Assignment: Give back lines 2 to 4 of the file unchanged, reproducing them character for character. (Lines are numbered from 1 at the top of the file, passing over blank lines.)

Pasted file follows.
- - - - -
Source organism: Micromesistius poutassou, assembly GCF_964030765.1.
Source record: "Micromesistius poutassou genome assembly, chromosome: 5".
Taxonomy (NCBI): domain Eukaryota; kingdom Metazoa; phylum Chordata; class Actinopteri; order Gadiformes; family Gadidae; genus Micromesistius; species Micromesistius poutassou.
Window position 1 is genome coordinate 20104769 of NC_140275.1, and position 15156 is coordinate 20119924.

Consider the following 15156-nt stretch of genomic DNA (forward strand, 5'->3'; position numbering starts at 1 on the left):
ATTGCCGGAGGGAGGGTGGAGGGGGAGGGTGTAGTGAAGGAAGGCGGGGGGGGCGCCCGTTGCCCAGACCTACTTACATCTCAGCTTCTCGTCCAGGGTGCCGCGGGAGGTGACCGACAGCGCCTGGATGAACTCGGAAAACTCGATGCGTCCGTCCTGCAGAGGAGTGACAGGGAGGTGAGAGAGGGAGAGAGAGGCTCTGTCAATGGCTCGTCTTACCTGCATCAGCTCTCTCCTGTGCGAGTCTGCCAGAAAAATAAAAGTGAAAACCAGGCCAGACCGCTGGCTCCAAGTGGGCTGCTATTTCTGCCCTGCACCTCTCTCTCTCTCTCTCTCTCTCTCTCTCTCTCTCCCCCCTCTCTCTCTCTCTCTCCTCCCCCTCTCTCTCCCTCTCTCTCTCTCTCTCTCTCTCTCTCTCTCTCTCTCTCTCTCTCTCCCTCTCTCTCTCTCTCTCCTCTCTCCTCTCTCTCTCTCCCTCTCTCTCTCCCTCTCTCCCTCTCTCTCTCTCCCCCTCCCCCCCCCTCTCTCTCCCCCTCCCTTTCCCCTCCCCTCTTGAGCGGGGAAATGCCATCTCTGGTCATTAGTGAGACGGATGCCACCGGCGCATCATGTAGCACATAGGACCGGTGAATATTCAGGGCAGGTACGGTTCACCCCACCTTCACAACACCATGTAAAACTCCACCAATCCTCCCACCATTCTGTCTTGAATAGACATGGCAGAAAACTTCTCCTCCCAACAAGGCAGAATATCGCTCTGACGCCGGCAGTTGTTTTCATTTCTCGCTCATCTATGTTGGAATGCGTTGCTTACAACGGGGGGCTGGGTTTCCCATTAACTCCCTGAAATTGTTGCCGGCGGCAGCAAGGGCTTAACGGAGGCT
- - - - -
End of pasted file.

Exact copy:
Source record: "Micromesistius poutassou genome assembly, chromosome: 5".
Taxonomy (NCBI): domain Eukaryota; kingdom Metazoa; phylum Chordata; class Actinopteri; order Gadiformes; family Gadidae; genus Micromesistius; species Micromesistius poutassou.
Window position 1 is genome coordinate 20104769 of NC_140275.1, and position 15156 is coordinate 20119924.